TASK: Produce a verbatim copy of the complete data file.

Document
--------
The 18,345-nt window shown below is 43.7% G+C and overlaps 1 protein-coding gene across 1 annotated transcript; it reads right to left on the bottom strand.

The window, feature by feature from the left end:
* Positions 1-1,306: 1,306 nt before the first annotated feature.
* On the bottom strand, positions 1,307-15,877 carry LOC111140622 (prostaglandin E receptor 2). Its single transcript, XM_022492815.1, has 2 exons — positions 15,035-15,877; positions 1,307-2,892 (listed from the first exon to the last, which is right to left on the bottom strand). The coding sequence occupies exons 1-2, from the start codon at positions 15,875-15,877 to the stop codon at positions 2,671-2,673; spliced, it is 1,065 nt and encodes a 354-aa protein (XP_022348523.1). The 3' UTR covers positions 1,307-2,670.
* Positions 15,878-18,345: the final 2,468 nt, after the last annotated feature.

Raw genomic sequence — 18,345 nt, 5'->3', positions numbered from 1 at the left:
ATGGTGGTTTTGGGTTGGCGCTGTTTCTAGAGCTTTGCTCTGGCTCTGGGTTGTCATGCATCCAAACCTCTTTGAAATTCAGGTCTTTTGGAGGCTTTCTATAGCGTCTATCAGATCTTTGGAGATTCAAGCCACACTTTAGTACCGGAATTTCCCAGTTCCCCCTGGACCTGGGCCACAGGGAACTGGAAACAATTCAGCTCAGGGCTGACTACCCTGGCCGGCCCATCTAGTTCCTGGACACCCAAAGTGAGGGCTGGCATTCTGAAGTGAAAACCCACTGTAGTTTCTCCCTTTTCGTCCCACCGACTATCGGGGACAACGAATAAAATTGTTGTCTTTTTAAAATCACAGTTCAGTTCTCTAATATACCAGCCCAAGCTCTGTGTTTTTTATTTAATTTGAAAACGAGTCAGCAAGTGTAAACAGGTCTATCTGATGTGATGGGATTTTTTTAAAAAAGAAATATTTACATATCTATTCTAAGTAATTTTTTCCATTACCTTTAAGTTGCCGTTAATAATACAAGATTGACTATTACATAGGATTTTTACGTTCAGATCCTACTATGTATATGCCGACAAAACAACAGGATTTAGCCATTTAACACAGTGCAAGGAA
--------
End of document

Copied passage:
The 18,345-nt window shown below is 43.7% G+C and overlaps 1 protein-coding gene across 1 annotated transcript; it reads right to left on the bottom strand.

The window, feature by feature from the left end:
* Positions 1-1,306: 1,306 nt before the first annotated feature.
* On the bottom strand, positions 1,307-15,877 carry LOC111140622 (prostaglandin E receptor 2). Its single transcript, XM_022492815.1, has 2 exons — positions 15,035-15,877; positions 1,307-2,892 (listed from the first exon to the last, which is right to left on the bottom strand). The coding sequence occupies exons 1-2, from the start codon at positions 15,875-15,877 to the stop codon at positions 2,671-2,673; spliced, it is 1,065 nt and encodes a 354-aa protein (XP_022348523.1). The 3' UTR covers positions 1,307-2,670.
* Positions 15,878-18,345: the final 2,468 nt, after the last annotated feature.

Raw genomic sequence — 18,345 nt, 5'->3', positions numbered from 1 at the left:
ATGGTGGTTTTGGGTTGGCGCTGTTTCTAGAGCTTTGCTCTGGCTCTGGGTTGTCATGCATCCAAACCTCTTTGAAATTCAGGTCTTTTGGAGGCTTTCTATAGCGTCTATCAGATCTTTGGAGATTCAAGCCACACTTTAGTACCGGAATTTCCCAGTTCCCCCTGGACCTGGGCCACAGGGAACTGGAAACAATTCAGCTCAGGGCTGACTACCCTGGCCGGCCCATCTAGTTCCTGGACACCCAAAGTGAGGGCTGGCATTCTGAAGTGAAAACCCACTGTAGTTTCTCCCTTTTCGTCCCACCGACTATCGGGGACAACGAATAAAATTGTTGTCTTTTTAAAATCACAGTTCAGTTCTCTAATATACCAGCCCAAGCTCTGTGTTTTTTATTTAATTTGAAAACGAGTCAGCAAGTGTAAACAGGTCTATCTGATGTGATGGGATTTTTTTAAAAAAGAAATATTTACATATCTATTCTAAGTAATTTTTTCCATTACCTTTAAGTTGCCGTTAATAATACAAGATTGACTATTACATAGGATTTTTACGTTCAGATCCTACTATGTATATGCCGACAAAACAACAGGATTTAGCCATTTAACACAGTGCAAGGAA